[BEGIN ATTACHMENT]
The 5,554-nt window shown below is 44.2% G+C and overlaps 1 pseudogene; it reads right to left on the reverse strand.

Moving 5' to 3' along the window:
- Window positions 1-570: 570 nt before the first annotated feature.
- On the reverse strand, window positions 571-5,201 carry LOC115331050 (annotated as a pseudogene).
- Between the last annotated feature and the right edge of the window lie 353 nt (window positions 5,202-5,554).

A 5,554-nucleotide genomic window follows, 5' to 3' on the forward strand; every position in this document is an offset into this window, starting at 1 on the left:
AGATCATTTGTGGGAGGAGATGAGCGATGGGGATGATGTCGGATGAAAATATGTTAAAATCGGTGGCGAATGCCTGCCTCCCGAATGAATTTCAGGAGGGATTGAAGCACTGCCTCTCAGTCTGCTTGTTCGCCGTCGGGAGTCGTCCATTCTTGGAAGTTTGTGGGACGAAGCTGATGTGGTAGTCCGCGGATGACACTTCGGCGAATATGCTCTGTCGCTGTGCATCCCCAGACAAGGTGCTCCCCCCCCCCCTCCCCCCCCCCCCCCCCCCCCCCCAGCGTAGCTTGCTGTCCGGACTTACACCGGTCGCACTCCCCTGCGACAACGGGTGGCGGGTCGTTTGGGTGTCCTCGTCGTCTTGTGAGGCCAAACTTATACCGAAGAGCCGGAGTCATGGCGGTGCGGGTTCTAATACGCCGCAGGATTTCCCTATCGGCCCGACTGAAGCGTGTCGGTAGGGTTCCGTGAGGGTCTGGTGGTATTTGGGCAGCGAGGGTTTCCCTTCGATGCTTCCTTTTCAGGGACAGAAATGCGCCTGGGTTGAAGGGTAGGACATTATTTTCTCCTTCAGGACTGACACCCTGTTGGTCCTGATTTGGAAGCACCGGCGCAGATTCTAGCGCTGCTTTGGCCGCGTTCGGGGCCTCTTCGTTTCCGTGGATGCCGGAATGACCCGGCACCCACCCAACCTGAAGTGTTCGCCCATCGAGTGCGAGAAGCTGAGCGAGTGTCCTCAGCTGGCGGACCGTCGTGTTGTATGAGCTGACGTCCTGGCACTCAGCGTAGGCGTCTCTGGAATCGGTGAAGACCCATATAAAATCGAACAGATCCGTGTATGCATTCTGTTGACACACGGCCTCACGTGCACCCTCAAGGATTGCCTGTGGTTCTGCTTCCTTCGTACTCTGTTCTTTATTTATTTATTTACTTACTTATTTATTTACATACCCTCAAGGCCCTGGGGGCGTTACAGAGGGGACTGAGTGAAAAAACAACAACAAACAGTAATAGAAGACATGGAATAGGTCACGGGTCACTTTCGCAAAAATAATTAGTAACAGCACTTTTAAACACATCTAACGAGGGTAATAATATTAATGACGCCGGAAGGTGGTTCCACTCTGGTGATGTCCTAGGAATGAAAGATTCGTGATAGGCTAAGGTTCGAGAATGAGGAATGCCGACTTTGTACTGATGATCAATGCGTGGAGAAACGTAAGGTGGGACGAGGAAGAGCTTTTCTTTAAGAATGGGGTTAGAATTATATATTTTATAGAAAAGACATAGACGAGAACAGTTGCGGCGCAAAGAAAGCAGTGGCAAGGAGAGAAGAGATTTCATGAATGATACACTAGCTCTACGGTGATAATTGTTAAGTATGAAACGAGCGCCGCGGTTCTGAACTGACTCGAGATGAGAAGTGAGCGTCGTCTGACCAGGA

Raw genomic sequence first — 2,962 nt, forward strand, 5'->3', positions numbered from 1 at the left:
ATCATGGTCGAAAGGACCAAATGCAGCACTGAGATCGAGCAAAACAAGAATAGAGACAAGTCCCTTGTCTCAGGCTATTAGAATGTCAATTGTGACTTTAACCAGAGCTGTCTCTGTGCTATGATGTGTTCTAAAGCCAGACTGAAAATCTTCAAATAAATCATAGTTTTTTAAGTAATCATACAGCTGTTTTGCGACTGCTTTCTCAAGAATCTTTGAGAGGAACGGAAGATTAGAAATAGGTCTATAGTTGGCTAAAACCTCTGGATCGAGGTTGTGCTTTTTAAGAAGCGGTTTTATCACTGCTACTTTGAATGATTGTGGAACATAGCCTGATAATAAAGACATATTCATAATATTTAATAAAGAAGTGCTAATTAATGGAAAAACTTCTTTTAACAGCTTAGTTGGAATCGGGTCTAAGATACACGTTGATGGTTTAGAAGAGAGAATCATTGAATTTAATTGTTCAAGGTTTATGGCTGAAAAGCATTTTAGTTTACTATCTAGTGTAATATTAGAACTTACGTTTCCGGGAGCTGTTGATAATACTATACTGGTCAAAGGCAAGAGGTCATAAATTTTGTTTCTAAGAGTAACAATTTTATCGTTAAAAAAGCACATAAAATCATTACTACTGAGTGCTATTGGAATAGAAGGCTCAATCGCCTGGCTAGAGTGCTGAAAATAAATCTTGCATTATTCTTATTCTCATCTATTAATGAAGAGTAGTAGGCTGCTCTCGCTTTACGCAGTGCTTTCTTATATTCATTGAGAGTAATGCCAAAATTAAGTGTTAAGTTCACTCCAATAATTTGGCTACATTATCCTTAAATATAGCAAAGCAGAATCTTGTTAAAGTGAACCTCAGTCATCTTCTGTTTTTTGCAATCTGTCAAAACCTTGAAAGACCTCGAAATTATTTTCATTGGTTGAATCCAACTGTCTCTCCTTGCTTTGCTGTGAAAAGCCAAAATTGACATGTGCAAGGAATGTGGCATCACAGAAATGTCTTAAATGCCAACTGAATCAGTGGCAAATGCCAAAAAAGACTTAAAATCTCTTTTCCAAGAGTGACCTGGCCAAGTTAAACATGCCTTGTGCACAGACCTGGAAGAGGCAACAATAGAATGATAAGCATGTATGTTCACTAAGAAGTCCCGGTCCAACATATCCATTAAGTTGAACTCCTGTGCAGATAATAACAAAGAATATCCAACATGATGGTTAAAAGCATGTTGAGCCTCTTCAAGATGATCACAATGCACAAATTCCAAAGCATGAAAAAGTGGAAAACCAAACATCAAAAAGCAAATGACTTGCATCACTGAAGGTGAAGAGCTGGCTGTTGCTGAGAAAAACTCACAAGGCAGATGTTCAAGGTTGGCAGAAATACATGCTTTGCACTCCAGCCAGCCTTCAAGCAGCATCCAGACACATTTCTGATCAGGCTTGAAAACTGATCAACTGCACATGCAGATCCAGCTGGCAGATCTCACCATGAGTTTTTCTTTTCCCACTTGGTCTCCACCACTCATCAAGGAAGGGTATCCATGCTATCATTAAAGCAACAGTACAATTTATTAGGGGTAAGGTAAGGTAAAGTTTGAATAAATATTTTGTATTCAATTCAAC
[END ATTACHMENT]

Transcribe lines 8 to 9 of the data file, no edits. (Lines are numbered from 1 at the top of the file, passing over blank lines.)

Raw genomic sequence first — 2,962 nt, forward strand, 5'->3', positions numbered from 1 at the left:
ATCATGGTCGAAAGGACCAAATGCAGCACTGAGATCGAGCAAAACAAGAATAGAGACAAGTCCCTTGTCTCAGGCTATTAGAATGTCAATTGTGACTTTAACCAGAGCTGTCTCTGTGCTATGATGTGTTCTAAAGCCAGACTGAAAATCTTCAAATAAATCATAGTTTTTTAAGTAATCATACAGCTGTTTTGCGACTGCTTTCTCAAGAATCTTTGAGAGGAACGGAAGATTAGAAATAGGTCTATAGTTGGCTAAAACCTCTGGATCGAGGTTGTGCTTTTTAAGAAGCGGTTTTATCACTGCTACTTTGAATGATTGTGGAACATAGCCTGATAATAAAGACATATTCATAATATTTAATAAAGAAGTGCTAATTAATGGAAAAACTTCTTTTAACAGCTTAGTTGGAATCGGGTCTAAGATACACGTTGATGGTTTAGAAGAGAGAATCATTGAATTTAATTGTTCAAGGTTTATGGCTGAAAAGCATTTTAGTTTACTATCTAGTGTAATATTAGAACTTACGTTTCCGGGAGCTGTTGATAATACTATACTGGTCAAAGGCAAGAGGTCATAAATTTTGTTTCTAAGAGTAACAATTTTATCGTTAAAAAAGCACATAAAATCATTACTACTGAGTGCTATTGGAATAGAAGGCTCAATCGCCTGGCTAGAGTGCTGAAAATAAATCTTGCATTATTCTTATTCTCATCTATTAATGAAGAGTAGTAGGCTGCTCTCGCTTTACGCAGTGCTTTCTTATATTCATTGAGAGTAATGCCAAAATTAAGTGTTAAGTTCACTCCAATAATTTGGCTACATTATCCTTAAATATAGCAAAGCAGAATCTTGTTAAAGTGAACCTCAGTCATCTTCTGTTTTTTGCAATCTGTCAAAACCTTGAAAGACCTCGAAATTATTTTCATTGGTTGAATCCAACTGTCTCTCCTTGCTTTGCTGTGAAAAGCCAAAATTGACATGTGCAAGGAATGTGGCATCACAGAAATGTCTTAAATGCCAACTGAATCAGTGGCAAATGCCAAAAAAGACTTAAAATCTCTTTTCCAAGAGTGACCTGGCCAAGTTAAACATGCCTTGTGCACAGACCTGGAAGAGGCAACAATAGAATGATAAGCATGTATGTTCACTAAGAAGTCCCGGTCCAACATATCCATTAAGTTGAACTCCTGTGCAGATAATAACAAAGAATATCCAACATGATGGTTAAAAGCATGTTGAGCCTCTTCAAGATGATCACAATGCACAAATTCCAAAGCATGAAAAAGTGGAAAACCAAACATCAAAAAGCAAATGACTTGCATCACTGAAGGTGAAGAGCTGGCTGTTGCTGAGAAAAACTCACAAGGCAGATGTTCAAGGTTGGCAGAAATACATGCTTTGCACTCCAGCCAGCCTTCAAGCAGCATCCAGACACATTTCTGATCAGGCTTGAAAACTGATCAACTGCACATGCAGATCCAGCTGGCAGATCTCACCATGAGTTTTTCTTTTCCCACTTGGTCTCCACCACTCATCAAGGAAGGGTATCCATGCTATCATTAAAGCAACAGTACAATTTATTAGGGGTAAGGTAAGGTAAAGTTTGAATAAATATTTTGTATTCAATTCAAC